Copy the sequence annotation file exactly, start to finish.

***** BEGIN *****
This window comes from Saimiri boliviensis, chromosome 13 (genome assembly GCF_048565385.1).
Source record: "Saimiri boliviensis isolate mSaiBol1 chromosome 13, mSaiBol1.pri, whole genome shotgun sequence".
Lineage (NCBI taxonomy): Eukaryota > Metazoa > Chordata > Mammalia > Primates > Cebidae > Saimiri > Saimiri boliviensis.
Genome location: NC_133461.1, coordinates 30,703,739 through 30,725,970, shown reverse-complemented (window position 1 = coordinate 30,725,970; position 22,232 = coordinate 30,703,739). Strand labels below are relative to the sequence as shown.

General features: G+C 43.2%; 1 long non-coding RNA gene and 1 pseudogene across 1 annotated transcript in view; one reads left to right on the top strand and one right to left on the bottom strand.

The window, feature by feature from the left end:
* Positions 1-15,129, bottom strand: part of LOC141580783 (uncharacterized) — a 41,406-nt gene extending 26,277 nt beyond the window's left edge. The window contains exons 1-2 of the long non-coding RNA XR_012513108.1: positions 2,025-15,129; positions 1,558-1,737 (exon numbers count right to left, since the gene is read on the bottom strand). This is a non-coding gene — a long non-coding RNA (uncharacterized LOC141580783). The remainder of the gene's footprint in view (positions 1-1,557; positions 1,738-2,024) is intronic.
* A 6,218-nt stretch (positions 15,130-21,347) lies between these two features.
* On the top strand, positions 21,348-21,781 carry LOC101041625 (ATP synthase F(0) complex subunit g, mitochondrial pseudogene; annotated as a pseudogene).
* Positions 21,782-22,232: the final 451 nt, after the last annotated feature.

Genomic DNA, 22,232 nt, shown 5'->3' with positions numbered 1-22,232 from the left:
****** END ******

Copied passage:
This window comes from Saimiri boliviensis, chromosome 13 (genome assembly GCF_048565385.1).
Source record: "Saimiri boliviensis isolate mSaiBol1 chromosome 13, mSaiBol1.pri, whole genome shotgun sequence".
Lineage (NCBI taxonomy): Eukaryota > Metazoa > Chordata > Mammalia > Primates > Cebidae > Saimiri > Saimiri boliviensis.
Genome location: NC_133461.1, coordinates 30,703,739 through 30,725,970, shown reverse-complemented (window position 1 = coordinate 30,725,970; position 22,232 = coordinate 30,703,739). Strand labels below are relative to the sequence as shown.

General features: G+C 43.2%; 1 long non-coding RNA gene and 1 pseudogene across 1 annotated transcript in view; one reads left to right on the top strand and one right to left on the bottom strand.

The window, feature by feature from the left end:
* Positions 1-15,129, bottom strand: part of LOC141580783 (uncharacterized) — a 41,406-nt gene extending 26,277 nt beyond the window's left edge. The window contains exons 1-2 of the long non-coding RNA XR_012513108.1: positions 2,025-15,129; positions 1,558-1,737 (exon numbers count right to left, since the gene is read on the bottom strand). This is a non-coding gene — a long non-coding RNA (uncharacterized LOC141580783). The remainder of the gene's footprint in view (positions 1-1,557; positions 1,738-2,024) is intronic.
* A 6,218-nt stretch (positions 15,130-21,347) lies between these two features.
* On the top strand, positions 21,348-21,781 carry LOC101041625 (ATP synthase F(0) complex subunit g, mitochondrial pseudogene; annotated as a pseudogene).
* Positions 21,782-22,232: the final 451 nt, after the last annotated feature.

Genomic DNA, 22,232 nt, shown 5'->3' with positions numbered 1-22,232 from the left: